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Copyright © 2002 Express Publishing Inc.
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For the week of March 19 - 25, 2003

Arts and Entertainment

The Oscars pile up in someone else’s house

Express Staff Writer

The Academy Awards—aka the Oscars—are this Sunday night which implies quite a bit. This is when we get to make weird food items to honor the nominated movies. It also means we get to critique and trash talk at our leisure at the television and no one will think we’ve lost our minds. Likewise betting on movies rather than on sports is de riguer.

So, here we are and it’s Oscar night and whom do we see on the Red Carpet? Well, for starters we’ve got some of the best looking and most talented babes in Hollywood up for Best Actress: Salma Hayek, Nicole Kidman, Diane Lane, Julianne Moore, and Renée Zellweger. The golden statuette would look dandy in the arms of any of these gals.

Hayek would be an amazingly brave and deserved winner, but I think Kidman, who absolutely proves her talent, is a safe vote for the win. Of course, you have to take into account that just last week Zellweger won the best actress SAG award.

The other big categories are, of course, Best Picture: "Chicago," "Gangs of New York," "The Hours," "The Lord of the Rings: The Two Towers" and "The Pianist."

Hollywood loves musicals and "Chicago" looks like a hard to beat winner. However, good aspects of it may have been, we have to wonder if the Academy voters are smart enough to see that this movie’s parts are actually better than the whole.

For Best Actor, the nominees are Adrien Brody, the dual-role-playing Nicolas Cage, the sublime Michael Caine, the peerless Daniel Day-Lewis, and Academy poster boy Jack Nicholson. Jack is always hard to beat, but Day-Lewis could edge him out for sheer brilliance and being the best thing about a good movie.

Much more fun is trying to guess the Best Supporting Actor. Always a tough call, the Academy loves to give this to first-timers, or conversely old-timers. John C. Reilly, who’s so good that no one even knows he’s the same guy from film to film, represents the former. In the latter category, there’s Paul Newman, for "Road to Perdition," still the best looking and most competent guy in the business.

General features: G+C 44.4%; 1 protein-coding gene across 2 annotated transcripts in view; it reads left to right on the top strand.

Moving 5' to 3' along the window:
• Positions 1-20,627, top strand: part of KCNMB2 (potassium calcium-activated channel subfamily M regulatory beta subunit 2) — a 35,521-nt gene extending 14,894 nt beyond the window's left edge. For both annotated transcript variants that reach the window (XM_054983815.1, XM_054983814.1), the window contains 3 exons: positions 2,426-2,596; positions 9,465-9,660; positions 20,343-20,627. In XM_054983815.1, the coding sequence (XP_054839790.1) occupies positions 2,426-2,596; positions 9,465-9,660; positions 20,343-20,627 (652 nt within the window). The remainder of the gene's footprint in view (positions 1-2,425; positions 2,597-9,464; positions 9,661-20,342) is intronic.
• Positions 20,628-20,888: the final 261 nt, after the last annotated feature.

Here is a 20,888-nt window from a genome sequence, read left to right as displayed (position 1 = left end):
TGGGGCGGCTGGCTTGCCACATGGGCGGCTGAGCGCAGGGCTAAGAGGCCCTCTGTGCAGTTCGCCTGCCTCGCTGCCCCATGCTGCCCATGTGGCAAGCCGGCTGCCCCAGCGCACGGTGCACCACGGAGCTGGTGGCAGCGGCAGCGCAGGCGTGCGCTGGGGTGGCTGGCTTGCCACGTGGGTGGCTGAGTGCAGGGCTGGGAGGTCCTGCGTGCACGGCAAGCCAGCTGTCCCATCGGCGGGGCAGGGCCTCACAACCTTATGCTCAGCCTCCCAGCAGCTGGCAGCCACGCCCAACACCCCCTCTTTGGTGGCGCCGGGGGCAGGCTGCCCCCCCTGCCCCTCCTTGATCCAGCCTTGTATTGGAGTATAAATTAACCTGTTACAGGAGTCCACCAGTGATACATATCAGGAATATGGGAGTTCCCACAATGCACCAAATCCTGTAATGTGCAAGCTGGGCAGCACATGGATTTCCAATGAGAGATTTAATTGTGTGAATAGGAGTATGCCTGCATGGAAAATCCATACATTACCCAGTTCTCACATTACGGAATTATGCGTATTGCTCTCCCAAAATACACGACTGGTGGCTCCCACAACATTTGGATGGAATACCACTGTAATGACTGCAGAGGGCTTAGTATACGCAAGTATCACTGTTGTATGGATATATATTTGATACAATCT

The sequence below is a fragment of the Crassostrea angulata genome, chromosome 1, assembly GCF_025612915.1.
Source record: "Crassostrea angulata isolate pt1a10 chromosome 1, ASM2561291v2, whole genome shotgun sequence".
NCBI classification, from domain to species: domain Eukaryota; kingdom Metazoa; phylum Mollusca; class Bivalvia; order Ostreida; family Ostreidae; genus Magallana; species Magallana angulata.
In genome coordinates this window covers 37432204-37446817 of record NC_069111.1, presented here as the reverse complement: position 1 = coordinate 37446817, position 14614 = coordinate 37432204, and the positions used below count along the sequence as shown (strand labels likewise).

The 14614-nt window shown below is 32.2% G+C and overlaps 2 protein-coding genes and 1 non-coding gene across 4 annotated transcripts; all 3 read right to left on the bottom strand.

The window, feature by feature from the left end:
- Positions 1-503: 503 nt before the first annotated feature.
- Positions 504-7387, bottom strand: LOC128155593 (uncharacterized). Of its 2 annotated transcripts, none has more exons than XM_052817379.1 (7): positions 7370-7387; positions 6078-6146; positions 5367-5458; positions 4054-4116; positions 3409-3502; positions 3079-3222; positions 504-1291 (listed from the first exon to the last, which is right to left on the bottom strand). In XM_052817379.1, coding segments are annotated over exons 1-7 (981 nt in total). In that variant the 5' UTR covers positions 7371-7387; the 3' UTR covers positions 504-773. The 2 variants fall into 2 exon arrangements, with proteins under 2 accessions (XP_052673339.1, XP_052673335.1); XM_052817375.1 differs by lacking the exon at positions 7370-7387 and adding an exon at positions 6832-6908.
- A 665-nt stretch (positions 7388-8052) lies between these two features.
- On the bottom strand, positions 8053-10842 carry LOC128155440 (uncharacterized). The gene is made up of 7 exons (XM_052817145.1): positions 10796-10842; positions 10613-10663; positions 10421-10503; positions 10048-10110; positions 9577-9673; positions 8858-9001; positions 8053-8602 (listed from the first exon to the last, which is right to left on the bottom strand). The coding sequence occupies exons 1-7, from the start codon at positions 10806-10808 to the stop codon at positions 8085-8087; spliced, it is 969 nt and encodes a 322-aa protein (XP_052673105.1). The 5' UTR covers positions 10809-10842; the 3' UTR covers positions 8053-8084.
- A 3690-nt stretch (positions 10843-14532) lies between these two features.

But Ed Harris is looking like a popular choice despite the fact that Chris Cooper should win. It’s that simple. He stole "Adaptation," and he has had a great career playing regular dudes in every kind of genre imaginable. The other nom is Chris Walken for "Catch Me if You Can." And he rocked. It’s a tight call.

This brings us to Best Supporting Actress. Kathy Bates has won a statue before and frankly the hot tub scene was frightening for many.

Meryl Streep is La Meryl and therefore always a front runner.

Queen Latifah is a fabulous talent, but she’s up against her cast mate and Queen of Hollywood, Catherine Zeta-Jones.

My guess is that it’s a horse race between the very pregnant Zeta-Jones and Julianne Moore. Moore could deservedly win for "The Hours" as compensation since she won’t get the best actress nod for "Far From Heaven."

In the Best Director category there are only two Americans nominees, and so what? Roman Polanski, who directed "The Pianist," will be absent since he has been a fugitive from the country since 1977 for statutory rape. I think the young girl he took advantage of may now be a grandmother.

Stephen Daldry directed the phenomenal "The Hours," but he’s up against the sentimental favorite Martin Scorsese for "Gangs of New York." In a hopeful note, the wacky and wonderful Spanish director Pedro Almodóvar was also nominated for directing and penning the uncharacteristically sedate and complex "Talk to Her," but the movie wasn’t nominated.

None of the above actually matters since veteran theatre director Rob Marshall will most likely win for "Chicago."

But will there be surprises, flubs and goofy moments? It’s just like sports, there’s no real way to handicap though people try. Stuff happens. Remember Roberto Benigni? When he won best actor in 1998 for "It’s a Beautiful Life," he giddily climbed over the seats on his way to the stage.

Come on, wouldn’t you just love to see Nia Vardalos win for Best Original Screenplay for "My Big Fat Greek Wedding?" That might be a hoot. Though it’s hard to imagine anyone but the award winning screen and theatre writer David Hare winning for adapting "The Hours" to the screen.

The whole thing seems weirdly to be a mirror of the world as it’s panning out today. The best picture race is more political this year than ever. There’s the New Zealand made "Two Towers," with that eerie name. There’s the French-made Polish "The Pianist" and the American-made English "The Hours."

The American movies pit two of the country’s biggest and most egomaniacal towns against each other, namely "Chicago" and "Gangs of New York. By the way, "Gangs" is an Alberto Grimaldi Production. Grimaldi is otherwise known as Prince Albert, heir to the throne of Monaco. So there creeps in another French connection.

So, who’s it gonna be? Who’ll reign supreme? Will politics override culture? Don’t laugh, it has before.


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